It is my inexpert, personal opinion that many beginner Vermont shepherds underestimate their ability to raise sheep off the bat and choose something advertised as “hardy.”  Hardy is great, unless it also means that they produce mediocre wool or single lambs instead of twins.   I had this experience on a farm that had good land, but raised a breed associated with the barren highlands of Scotland.  The sheep were fat and happy, but the lamb only covered the cost of keeping the sheep and nothing more.  In most Northeastern flocks, the value of one lamb covers the mother’s room and board, while the second lamb represents the profits.  This isn’t as firm a rule in other parts of the country where land is less expensive.

Another area of my again inexpert personal opinion: when slaughter cost is high on a per-animal basis, farmers aiming to raise sheep profitably need to raise the largest-finishing animals they can.  Some breeds of sheep are small, especially ones developed in regions where food is scarce.  Breeds like this will grow to full size and maturity rapidly and often fatten easily, but they may not have a heavy enough carcass to make lamb profitably.  If your breed of sheep makes lambs that weigh 120 lbs at 7 months of age, you should get 50 lb carcasses worth $400-500 dollars.  Cost of slaughter will be about $100 in my area, leaving $300-400 to cover costs and provide income.  Now imagine your lambs weigh 80 lbs at age 7 months.  You may get a 35 lbs carcass from such a sheep.   You are still paying $100 for inspected slaughter, but will only get $250-350 from the carcass, leaving only $150 to 250 to cover costs and provide income.

I was incorrect about a couple of the considerations I now mention when I initially wanted to raise Cormos.  Here are some things I didn’t consider or know:

  • It is not possible to “upbreed” mutt sheep into registerable Cormos by using Cormo rams for multiple generations.  So you either have registered stock, or you don’t.
  • Pure Cormo wool doesn’t tolerate the moisture in our climate if the sheep don’t have complete shelter from rain available at all times.  Mine all had algae in their wool.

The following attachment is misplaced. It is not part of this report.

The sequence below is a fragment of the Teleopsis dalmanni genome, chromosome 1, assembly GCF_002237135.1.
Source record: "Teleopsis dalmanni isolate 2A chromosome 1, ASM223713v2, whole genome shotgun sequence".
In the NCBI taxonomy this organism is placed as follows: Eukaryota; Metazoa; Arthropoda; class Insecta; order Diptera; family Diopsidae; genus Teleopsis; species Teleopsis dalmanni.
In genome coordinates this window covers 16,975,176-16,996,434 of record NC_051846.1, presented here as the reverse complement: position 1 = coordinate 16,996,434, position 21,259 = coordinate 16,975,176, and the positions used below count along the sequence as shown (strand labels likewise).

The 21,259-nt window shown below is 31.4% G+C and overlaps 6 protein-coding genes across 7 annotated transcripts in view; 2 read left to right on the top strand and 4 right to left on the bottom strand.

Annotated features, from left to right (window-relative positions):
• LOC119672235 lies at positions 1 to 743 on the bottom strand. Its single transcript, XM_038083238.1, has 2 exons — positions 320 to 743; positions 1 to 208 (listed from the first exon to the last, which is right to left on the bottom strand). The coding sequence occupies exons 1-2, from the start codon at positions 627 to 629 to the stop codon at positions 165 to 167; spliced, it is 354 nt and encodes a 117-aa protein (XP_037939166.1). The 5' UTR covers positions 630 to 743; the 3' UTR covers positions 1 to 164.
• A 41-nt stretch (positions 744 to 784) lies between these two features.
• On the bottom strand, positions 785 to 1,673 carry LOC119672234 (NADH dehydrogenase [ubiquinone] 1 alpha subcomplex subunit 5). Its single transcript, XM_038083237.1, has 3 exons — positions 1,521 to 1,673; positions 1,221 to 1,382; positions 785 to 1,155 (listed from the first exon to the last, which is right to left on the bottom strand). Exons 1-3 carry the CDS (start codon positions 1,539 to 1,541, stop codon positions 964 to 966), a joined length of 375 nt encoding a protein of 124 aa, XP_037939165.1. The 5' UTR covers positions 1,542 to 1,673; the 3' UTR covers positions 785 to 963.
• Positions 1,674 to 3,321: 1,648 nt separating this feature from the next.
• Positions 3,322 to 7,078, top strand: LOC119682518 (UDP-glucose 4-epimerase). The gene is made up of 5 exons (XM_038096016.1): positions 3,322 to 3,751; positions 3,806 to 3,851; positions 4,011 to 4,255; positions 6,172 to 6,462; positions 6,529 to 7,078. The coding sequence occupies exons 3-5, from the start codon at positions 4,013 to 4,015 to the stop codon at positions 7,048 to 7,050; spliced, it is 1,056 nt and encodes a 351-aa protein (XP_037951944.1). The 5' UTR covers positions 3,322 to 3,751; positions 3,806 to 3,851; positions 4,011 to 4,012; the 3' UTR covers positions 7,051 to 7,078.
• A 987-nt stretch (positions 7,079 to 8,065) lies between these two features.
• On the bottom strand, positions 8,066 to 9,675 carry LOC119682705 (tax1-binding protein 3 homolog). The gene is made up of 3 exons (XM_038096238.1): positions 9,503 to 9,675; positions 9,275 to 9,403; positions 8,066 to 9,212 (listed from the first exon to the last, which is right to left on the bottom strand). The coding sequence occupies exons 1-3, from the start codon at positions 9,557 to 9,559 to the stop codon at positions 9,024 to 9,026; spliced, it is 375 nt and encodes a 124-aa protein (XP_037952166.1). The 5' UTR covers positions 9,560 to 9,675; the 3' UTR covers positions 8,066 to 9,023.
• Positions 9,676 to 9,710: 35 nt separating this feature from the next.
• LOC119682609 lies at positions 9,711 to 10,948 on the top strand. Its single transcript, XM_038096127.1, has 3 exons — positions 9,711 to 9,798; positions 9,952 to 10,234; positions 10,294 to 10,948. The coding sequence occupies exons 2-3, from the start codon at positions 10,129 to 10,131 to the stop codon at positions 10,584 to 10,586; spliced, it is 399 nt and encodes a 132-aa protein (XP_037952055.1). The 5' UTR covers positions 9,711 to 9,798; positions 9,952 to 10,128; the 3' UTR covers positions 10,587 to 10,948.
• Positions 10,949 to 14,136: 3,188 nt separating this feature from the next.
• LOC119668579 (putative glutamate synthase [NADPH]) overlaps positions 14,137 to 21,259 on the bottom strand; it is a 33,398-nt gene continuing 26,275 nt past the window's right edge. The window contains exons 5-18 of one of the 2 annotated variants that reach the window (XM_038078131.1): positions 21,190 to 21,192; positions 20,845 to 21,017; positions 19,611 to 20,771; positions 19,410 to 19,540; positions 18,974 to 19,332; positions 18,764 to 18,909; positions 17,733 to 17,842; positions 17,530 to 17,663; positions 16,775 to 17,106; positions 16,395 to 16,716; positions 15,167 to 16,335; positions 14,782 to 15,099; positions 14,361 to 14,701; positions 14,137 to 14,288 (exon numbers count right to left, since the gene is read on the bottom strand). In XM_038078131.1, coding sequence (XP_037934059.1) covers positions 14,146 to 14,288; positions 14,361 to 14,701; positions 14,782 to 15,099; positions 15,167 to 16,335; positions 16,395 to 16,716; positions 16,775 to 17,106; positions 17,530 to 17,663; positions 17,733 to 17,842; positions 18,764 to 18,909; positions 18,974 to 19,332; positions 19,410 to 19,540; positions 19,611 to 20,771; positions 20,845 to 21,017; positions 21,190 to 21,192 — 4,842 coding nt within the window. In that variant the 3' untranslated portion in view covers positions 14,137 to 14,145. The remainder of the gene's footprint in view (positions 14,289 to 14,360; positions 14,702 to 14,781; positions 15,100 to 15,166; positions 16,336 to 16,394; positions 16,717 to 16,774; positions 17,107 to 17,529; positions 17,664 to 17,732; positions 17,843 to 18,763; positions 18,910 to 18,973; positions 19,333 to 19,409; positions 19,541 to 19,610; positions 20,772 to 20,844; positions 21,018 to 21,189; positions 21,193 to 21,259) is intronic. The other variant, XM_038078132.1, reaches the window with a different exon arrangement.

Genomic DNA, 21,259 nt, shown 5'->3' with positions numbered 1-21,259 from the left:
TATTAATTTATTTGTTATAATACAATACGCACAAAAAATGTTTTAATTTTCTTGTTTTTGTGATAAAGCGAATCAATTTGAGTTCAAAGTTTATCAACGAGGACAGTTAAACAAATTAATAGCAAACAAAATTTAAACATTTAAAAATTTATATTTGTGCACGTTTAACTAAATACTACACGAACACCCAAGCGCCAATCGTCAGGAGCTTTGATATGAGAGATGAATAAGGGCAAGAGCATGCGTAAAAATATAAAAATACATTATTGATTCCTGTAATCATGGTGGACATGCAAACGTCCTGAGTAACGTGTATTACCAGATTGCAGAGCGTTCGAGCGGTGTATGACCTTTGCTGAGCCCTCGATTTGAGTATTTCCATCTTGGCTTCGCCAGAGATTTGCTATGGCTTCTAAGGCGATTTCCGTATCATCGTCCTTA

• Finding Cormo rams was going to involve driving across the country now and then.

 

This final point is worth addressing, as I’ve repeated my error with the Bluefaced Leicesters: Finding the right genetics to complement your efforts when you are raising an unusual breed and you may find yourself traveling long distances at great expense to manage your gene pool.  Do not underestimate this expense, and also make sure that within the breed you are considering there are like-minded shepherds with the same goals as you.  All of the literature I had read about Cormos suggested that they should regularly twin, but it didn’t seem that other shepherds raising the breed were actively working towards maintaining their lambing rate.  I was finding that the more Cormo breeding my sheep had, the fewer lambs tended to have.  With the Bluefaced Leicester, there is a group of breeders within the breed working to maintain the high lambing rate while improving the vigor and thrift of the breed.  I am happy to drive to Ohio for sheep that I know align with my flock goals.

And if you would rather not drive so much, why not raise a breed that is common and successful in your area?  My Border Leicester flock fits that description.  Border Leicesters do well in our climate and are popular.  They grow large enough on grass alone to carry a grass-based farm plan, and while their wool isn’t the softest, it is still useful and valuable.

Certainly, this post isn’t comprehensive, but I hope that it prompts some thoughts as you consider raising sheep.

Sitting Back is Hard To Do

It has now been almost two weeks since I broke my foot.

Matt has been out flat trying to keep up with the sheep work and the barn-building we need to do.   The issue is that we need to complete the barn this month, and we can’t seem to connect with interested friends on a day when we can get a person-lift and when enough people might be available.  We also recognize that it isn’t our family or friend’s job to be available on demand for barn-construction purposes.  We are working on alternative plans.

A friendly student from Sterling College is helping us move sheep right now.  Her name is Carly, and we are thrilled to have someone with knowledge of our fencing system and a cheerful demeanor come and assist us.   Yesterday, Carly and Matt made a effort to clean up some of the Border Leicesters who have had a touch of the runs.  The sheep weren’t very cooperative, but they made progress and we’ll keep trying.

The foot in question has turned into a rainbow of blues, greens and yellows.   I have a really intense charleyhorse in my calf muscle on that side, and I still can’t have the foot down for any amount of time without swelling and increased discomfort.  I’ve had it checked out with the doctor just in case it’s Deep Vein Thrombosis.  The fact that they haven’t called suggests it’s just a killer cramp.